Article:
As Margot Finn’s case study on Swallowfield Park demonstrates, some Company families sought to purchase country estates by combining wealth and assets. Returning to England in 1813, after working as a judge in the Bengal Supreme Court, Sir Henry Russell, first baronet (1751-1836) suggested the possibility of joining his own financial resources with those of his sons Henry and Charles to purchase a country house. In the early 1820s, the Russell family finally bought Swallowfield Park in Berkshire.[8] As the Russell family employed collaborative strategies for purchase, the Amherst family employed collaborative strategies in building. This case study shows how design decisions were made collaboratively and how house building became an endeavour shared across a broad family circle. In doing so, it reveals how building not only allowed imperial families to manifest signs of their new wealth and status and to integrate into established elite circles, but also that the very process of house building allowed families previously separated by distance to reintegrate with each other and reconstruct a shared familial identity. Using architectural plans, journals, and correspondence, this study examines the changes the Amhersts made to Montreal Park upon their return from India and explores what they hoped those changes would achieve.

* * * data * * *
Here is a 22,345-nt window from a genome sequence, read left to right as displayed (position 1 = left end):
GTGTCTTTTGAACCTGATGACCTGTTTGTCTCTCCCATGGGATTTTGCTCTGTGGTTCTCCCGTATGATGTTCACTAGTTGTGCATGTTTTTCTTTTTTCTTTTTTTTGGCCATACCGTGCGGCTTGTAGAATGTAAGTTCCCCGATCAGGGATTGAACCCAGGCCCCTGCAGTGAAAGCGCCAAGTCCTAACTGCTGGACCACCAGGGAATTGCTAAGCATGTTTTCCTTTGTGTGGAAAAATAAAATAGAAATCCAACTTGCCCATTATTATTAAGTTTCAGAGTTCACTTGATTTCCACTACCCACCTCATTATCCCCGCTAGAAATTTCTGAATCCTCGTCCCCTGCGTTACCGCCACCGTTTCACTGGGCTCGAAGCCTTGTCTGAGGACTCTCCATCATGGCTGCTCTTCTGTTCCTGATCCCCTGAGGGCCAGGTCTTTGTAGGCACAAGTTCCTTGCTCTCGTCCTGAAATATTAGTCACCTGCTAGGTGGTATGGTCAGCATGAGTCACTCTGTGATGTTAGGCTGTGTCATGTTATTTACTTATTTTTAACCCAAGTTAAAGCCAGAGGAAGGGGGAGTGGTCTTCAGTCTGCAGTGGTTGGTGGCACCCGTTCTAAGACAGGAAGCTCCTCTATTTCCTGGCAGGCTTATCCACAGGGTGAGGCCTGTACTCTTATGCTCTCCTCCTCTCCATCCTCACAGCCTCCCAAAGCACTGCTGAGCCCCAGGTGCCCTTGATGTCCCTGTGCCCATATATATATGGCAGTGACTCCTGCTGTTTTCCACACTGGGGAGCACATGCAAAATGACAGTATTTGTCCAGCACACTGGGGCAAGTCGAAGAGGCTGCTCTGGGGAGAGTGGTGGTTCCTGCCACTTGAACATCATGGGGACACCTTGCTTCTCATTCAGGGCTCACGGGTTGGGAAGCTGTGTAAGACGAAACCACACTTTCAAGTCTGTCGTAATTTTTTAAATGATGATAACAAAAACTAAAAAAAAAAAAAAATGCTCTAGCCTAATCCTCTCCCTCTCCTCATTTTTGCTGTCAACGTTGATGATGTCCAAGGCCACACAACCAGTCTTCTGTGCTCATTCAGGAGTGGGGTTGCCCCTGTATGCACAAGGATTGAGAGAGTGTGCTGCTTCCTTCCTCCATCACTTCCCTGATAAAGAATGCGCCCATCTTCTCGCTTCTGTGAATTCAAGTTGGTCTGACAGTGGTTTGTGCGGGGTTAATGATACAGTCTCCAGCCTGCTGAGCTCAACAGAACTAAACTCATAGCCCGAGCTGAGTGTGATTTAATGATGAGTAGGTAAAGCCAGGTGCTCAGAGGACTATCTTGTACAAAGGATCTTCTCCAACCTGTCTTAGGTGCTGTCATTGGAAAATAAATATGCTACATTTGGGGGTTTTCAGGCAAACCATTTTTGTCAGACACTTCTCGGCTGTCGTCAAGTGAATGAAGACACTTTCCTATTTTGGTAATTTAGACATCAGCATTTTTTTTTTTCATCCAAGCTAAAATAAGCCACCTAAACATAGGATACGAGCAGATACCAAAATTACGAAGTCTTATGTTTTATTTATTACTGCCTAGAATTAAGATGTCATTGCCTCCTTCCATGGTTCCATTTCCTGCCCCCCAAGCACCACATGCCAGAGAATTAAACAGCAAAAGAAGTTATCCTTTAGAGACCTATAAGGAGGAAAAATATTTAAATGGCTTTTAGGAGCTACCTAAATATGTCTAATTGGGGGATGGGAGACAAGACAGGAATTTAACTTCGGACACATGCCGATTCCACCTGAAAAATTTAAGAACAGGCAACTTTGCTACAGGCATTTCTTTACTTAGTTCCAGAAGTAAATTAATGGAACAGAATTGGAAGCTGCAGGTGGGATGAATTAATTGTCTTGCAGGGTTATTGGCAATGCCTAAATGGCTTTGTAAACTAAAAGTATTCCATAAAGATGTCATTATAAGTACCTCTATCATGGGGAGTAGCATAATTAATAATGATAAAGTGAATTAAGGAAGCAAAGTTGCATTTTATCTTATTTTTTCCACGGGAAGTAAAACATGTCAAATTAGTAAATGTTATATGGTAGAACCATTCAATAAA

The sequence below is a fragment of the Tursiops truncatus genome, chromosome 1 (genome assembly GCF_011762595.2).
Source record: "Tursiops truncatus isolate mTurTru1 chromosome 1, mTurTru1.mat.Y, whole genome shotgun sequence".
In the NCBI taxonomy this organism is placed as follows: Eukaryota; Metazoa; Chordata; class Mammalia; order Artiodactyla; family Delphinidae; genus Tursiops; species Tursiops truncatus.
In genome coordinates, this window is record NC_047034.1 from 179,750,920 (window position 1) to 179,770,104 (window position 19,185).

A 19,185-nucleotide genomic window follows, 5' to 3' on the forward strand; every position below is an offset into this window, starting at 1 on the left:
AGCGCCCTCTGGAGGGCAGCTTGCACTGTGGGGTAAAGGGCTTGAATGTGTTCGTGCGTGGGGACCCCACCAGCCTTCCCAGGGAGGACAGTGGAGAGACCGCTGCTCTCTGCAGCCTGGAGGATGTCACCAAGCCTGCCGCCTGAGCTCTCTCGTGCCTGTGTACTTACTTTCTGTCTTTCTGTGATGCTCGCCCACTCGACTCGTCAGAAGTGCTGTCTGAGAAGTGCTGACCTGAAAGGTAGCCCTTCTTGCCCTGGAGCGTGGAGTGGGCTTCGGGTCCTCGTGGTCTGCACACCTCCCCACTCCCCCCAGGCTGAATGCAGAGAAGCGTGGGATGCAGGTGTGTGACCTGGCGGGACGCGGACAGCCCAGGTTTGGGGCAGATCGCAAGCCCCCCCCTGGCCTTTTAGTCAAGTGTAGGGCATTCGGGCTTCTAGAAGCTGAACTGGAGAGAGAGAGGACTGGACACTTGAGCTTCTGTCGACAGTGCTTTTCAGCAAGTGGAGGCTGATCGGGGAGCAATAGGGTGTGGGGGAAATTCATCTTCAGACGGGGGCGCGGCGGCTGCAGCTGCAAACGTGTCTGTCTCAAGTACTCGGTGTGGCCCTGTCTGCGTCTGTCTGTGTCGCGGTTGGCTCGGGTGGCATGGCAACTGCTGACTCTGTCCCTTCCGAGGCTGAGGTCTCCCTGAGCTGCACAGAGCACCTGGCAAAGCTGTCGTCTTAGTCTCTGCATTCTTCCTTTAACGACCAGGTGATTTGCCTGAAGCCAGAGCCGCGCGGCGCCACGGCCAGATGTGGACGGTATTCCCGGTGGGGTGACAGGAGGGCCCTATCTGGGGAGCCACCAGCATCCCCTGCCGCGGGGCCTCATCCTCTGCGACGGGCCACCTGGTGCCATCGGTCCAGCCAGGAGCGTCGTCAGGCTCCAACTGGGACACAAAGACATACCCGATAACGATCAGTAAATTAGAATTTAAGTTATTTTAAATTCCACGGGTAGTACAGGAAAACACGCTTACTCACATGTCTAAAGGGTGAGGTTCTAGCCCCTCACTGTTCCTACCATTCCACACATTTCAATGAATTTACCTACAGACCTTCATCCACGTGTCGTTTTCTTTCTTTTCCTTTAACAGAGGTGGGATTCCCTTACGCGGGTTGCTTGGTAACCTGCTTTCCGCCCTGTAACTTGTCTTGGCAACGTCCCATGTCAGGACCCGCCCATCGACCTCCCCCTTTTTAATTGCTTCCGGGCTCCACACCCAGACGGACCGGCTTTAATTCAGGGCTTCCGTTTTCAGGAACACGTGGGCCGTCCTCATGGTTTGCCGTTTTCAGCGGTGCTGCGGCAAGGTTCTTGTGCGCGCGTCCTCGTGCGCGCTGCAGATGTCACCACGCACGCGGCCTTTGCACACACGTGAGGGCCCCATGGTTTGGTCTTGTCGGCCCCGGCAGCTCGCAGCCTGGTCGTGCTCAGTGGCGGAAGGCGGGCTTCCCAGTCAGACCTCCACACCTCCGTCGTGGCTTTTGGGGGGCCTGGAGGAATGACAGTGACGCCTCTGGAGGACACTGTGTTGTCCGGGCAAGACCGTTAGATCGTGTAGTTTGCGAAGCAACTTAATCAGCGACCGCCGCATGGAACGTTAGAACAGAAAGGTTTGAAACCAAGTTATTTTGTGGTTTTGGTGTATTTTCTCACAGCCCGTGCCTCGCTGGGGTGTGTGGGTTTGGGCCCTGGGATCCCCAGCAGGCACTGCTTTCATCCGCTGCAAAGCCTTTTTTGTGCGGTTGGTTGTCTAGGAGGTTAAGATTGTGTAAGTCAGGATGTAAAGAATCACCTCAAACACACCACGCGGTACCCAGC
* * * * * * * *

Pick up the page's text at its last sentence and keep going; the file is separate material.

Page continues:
SE Amherst Journal extractFamilial Belonging

Alongside letters, the Amherst family also invested time in writing journals while away in India. On return other members of the family read these journals to understand the lives that William, Sarah, Jeffrey and Sarah Elizabeth had lived while absent from the the family home. Through examining this strategy of familial belonging we begin to recognise that families not only kept in contact while separated by imperial distances, but also developed strategies that reunited the family once home.

 

Montreal HouseA Shared Project

As with journal reading, house building allowed the Amherst family to embark on shared endeavour once home. Through planning and designing changes to their familial home they worked collaboratively, rebuilding a sense of familial belonging and simultaneously rebuilding their family home and identity.

 

 

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Acknowledgements

The text and research for this case study was primarily authored by Kate Smith, Research Fellow on The East India Company at Home, 1757-1857.

 
 

[1]Douglas M. Peers, ‘Amherst, William Pitt, first Earl Amherst of Arracan (1773–1857)’, Oxford Dictionary of National Biography, Oxford University Press, 2004; online edn, May 2009 [http://www.oxforddnb.com/view/article/445, accessed 19 June 2013].

[2] Amherst’s son Jeffrey died in 1826.

[3]Mark Girouard, Life in the English Country House: A Social and Architectural History (New Haven and London: Yale University Press, 1978), p. 2.

[4]James M. Holzman, The Nabobs in England: A Study of the Returned Anglo- Indians, 1760-1785 (New York, 1926), pp. 70-80.

[5] Tillman W. Nechtman, Nabobs: Empire and Identity in Eighteenth-Century Britain. Cambridge: Cambridge University Press, 2010, p. 165.

[6] Richard Wilson and Alan Mackley, The Building of the English Country House: Creating Paradise (New York and London: Continuum, 2000), p. 66.

[7] Judith S. Lewis, ‘When a House Is Not a Home: Elite English Women and the Eighteenth-Century Country House’, Journal of British Studies, 48:2 (2009), p. 346.

[8]Margot C. Finn, Swallowfield Park Case Study’, East India Company at Home, 1757-1857:http://blogs.ucl.ac.uk/eicah/case-studies-2/swallowfield-park-berkshire/a-collaborative-endeavour/ (2012).